Anyway, I can not afford it right now, just curious.

P.S. your site is beautiful! Very pleasant design, clear structure, super fast loading. Number one bookmark in my Portfolios folder now!

@candicodeit
Thanks! Did you take this course https://trydesignlab.com/ux-design-course/ ?
I am also thinking about IDF courses subscription.


#15

@AnLev, Both CareerFoundry, and Designlab might offer scholarships. They don’t advertise it, but I know they can be flexible with payment plans. Might be worth looking into.


#16

@AnLev Thank you for the kind comments about my portfolio site! Always a work in progress. :slight_smile:
Springboard is cheaper, might be worth looking into. They have good mentors, just not as much depth.


#17

Yes, that’s the course I took. It helps when you do a project you’re interested in vs the suggested. I had a really great mentor who also had a research background before she became a UX designer.

If you sign up with this link, it’ll take $25 off the course:

I think IDF offers first 3 months free. If they don’t, I think I have a link for that. Just ping me.


#18

@jdebari Thank you for your great advice!

@candicodeit Yes, UXMastery gives this 3-month discount on IDF. Although the subscribtion is pais tearly.


#19

I rarely speak in absolutes, so please understand that I mean this respectfully.

You are wrong. This isn’t a “everyone decides that for themself” sorta thing. 17% of salary is an absolutely huge number - enough to make it economically impossible to survive as an individual (let alone a family) if your salary is low enough. Consider if your salary is $50k/year (a not un-heard-of, but low, salary for a Junior UXer in my area). Between taxes and a 17% salary forfeiture, you’d be making around $30k/year. If you have any family at all, it’s not going to be easy to stay afloat on that wage.

There’s another whole conversation to be had here as well - increasingly, employers are ignoring the education of applicants who have gone through these types of training courses, preferring only to recognize education from accredited, 4-year degree programs. Whether or not this is fair is a conversation to have, to be sure, but it’s absolutely an accurate reflection of what’s happening.

The reason why this is happening is because the quality of these types of programs is often dubious. When you buy into this type of program, you have no idea what you’re getting - and employers who are seeing a name of a course provider on a resume have no idea of the quality they represent. UX boot camps and intensive courses have increasingly become cash cows for unscrupulous operators who run them in the “University of Phoenix” for-profit diploma mill fashion.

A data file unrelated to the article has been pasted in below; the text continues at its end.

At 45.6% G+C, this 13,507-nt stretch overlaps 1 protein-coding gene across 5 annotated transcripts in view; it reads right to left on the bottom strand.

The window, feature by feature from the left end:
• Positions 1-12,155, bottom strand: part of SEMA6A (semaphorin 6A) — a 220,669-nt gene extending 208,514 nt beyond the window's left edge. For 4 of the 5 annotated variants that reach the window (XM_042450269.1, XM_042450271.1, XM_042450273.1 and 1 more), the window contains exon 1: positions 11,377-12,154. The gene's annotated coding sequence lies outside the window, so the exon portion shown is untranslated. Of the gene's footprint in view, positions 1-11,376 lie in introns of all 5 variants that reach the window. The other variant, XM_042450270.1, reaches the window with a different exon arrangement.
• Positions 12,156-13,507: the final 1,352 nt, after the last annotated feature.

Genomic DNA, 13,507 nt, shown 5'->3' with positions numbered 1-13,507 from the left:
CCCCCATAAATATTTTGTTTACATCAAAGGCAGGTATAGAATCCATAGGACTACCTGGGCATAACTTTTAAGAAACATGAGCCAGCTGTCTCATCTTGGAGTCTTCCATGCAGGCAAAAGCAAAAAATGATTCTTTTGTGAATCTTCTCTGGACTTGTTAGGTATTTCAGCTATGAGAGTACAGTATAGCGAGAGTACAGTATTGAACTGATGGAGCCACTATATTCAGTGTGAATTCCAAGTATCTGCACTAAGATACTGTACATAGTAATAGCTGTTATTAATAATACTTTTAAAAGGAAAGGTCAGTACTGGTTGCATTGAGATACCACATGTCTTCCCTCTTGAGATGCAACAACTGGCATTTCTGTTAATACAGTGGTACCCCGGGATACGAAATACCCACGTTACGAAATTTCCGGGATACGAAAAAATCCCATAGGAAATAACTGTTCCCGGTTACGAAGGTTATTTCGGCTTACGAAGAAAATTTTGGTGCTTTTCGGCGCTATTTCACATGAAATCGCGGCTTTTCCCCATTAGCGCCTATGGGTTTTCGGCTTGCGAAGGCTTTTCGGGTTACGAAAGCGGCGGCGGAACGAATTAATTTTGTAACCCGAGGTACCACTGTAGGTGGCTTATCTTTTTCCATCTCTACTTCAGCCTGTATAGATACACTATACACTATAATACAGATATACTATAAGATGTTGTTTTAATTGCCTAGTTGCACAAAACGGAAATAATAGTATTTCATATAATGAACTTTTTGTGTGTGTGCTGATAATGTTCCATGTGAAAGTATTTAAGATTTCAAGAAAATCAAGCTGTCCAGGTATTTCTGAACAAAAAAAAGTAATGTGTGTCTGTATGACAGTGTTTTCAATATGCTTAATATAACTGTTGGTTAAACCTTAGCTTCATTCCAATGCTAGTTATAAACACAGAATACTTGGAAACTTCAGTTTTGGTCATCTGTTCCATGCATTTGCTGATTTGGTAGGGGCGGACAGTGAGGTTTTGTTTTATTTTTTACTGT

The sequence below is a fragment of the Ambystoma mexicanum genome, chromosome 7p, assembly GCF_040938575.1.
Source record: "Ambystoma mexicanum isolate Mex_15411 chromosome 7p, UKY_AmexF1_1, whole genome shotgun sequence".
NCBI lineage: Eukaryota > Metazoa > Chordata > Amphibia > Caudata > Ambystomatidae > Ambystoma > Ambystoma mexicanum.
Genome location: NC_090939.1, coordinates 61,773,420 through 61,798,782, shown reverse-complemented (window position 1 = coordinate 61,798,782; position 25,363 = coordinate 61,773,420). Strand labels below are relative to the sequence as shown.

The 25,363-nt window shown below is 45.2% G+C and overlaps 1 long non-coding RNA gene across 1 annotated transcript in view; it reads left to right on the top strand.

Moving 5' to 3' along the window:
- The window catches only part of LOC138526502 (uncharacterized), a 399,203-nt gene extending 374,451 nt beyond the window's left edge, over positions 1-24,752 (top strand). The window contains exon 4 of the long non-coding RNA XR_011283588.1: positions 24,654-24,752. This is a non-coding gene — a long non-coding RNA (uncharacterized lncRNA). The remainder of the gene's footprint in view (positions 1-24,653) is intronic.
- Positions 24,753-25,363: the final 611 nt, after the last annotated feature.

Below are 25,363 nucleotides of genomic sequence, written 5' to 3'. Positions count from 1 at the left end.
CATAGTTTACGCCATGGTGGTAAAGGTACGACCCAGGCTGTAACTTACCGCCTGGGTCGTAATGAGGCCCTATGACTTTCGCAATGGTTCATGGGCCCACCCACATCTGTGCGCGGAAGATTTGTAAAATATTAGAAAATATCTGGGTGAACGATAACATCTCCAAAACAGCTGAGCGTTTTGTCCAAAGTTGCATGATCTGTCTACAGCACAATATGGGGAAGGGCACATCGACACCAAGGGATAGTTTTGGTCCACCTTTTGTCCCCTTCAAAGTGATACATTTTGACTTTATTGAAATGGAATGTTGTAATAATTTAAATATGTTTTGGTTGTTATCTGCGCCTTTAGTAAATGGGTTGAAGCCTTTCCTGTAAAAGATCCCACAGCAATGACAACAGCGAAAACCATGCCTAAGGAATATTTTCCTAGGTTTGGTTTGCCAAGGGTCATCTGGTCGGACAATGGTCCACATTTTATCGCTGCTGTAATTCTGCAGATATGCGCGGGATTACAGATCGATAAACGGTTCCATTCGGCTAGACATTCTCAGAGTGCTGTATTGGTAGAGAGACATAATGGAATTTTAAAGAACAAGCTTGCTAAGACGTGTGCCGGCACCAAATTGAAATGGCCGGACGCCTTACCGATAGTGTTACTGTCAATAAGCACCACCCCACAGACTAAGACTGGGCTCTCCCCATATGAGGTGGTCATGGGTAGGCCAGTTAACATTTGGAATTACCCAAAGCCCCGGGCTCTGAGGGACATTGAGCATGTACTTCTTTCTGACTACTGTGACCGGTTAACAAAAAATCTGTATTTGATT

Because of this, some employers are discarding applicants with non-accredited UX education on their resumes outright. In short, even if you go through one of these programs, it may hurt your application, not help it. You may be better off not even listing it on a resume.

So what are you really getting for $20k or 17% of your salary for two years? A certificate that may mean something to your potential interviewers - but probably won’t help you, and may even automatically disqualify you. You might be getting some practical work that you might be able to put in your portfolio, but given the quality of the education even this practical work might not be able.

Moral of the story - you are far better off spending $20k on a community college UX/UI/Design degree than you are going through one of these bootcamps. It will do more to help you get noticed, give you better experience, and give you more in the way of practical skills.


#20

@dougcollins
I’m sorry, I am not ready to argue further. Don’t want to be their advocate and don’t want to dig deeper as I did not consider enrolling.

Just want to add that I appreciate your wholehearted commitment to justice and common sense (I hope this does not sound like sarcasm, I am absolutely sincere)! I am so glad to get into a community with such frank and generous people!